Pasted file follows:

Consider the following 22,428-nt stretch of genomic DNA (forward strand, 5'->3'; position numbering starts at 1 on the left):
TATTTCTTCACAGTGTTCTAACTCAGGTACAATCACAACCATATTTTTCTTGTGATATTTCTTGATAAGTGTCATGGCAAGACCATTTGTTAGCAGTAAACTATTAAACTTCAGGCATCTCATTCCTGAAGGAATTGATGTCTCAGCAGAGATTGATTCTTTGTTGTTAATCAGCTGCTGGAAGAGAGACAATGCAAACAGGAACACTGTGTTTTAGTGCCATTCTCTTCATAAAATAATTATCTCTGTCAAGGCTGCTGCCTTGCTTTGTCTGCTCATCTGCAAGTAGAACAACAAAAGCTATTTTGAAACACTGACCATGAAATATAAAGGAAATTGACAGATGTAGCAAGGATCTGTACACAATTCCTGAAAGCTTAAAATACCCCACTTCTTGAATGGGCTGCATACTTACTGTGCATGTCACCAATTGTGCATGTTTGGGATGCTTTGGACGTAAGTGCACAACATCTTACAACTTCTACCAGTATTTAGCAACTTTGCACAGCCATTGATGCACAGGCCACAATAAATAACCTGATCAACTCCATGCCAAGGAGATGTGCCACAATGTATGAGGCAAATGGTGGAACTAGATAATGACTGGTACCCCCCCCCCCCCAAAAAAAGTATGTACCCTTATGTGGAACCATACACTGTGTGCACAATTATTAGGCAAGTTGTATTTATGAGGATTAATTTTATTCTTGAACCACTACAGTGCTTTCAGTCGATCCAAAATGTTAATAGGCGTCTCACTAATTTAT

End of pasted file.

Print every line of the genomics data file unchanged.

Consider the following 22,428-nt stretch of genomic DNA (forward strand, 5'->3'; position numbering starts at 1 on the left):
TATTTCTTCACAGTGTTCTAACTCAGGTACAATCACAACCATATTTTTCTTGTGATATTTCTTGATAAGTGTCATGGCAAGACCATTTGTTAGCAGTAAACTATTAAACTTCAGGCATCTCATTCCTGAAGGAATTGATGTCTCAGCAGAGATTGATTCTTTGTTGTTAATCAGCTGCTGGAAGAGAGACAATGCAAACAGGAACACTGTGTTTTAGTGCCATTCTCTTCATAAAATAATTATCTCTGTCAAGGCTGCTGCCTTGCTTTGTCTGCTCATCTGCAAGTAGAACAACAAAAGCTATTTTGAAACACTGACCATGAAATATAAAGGAAATTGACAGATGTAGCAAGGATCTGTACACAATTCCTGAAAGCTTAAAATACCCCACTTCTTGAATGGGCTGCATACTTACTGTGCATGTCACCAATTGTGCATGTTTGGGATGCTTTGGACGTAAGTGCACAACATCTTACAACTTCTACCAGTATTTAGCAACTTTGCACAGCCATTGATGCACAGGCCACAATAAATAACCTGATCAACTCCATGCCAAGGAGATGTGCCACAATGTATGAGGCAAATGGTGGAACTAGATAATGACTGGTACCCCCCCCCCCCCAAAAAAAGTATGTACCCTTATGTGGAACCATACACTGTGTGCACAATTATTAGGCAAGTTGTATTTATGAGGATTAATTTTATTCTTGAACCACTACAGTGCTTTCAGTCGATCCAAAATGTTAATAGGCGTCTCACTAATTTAT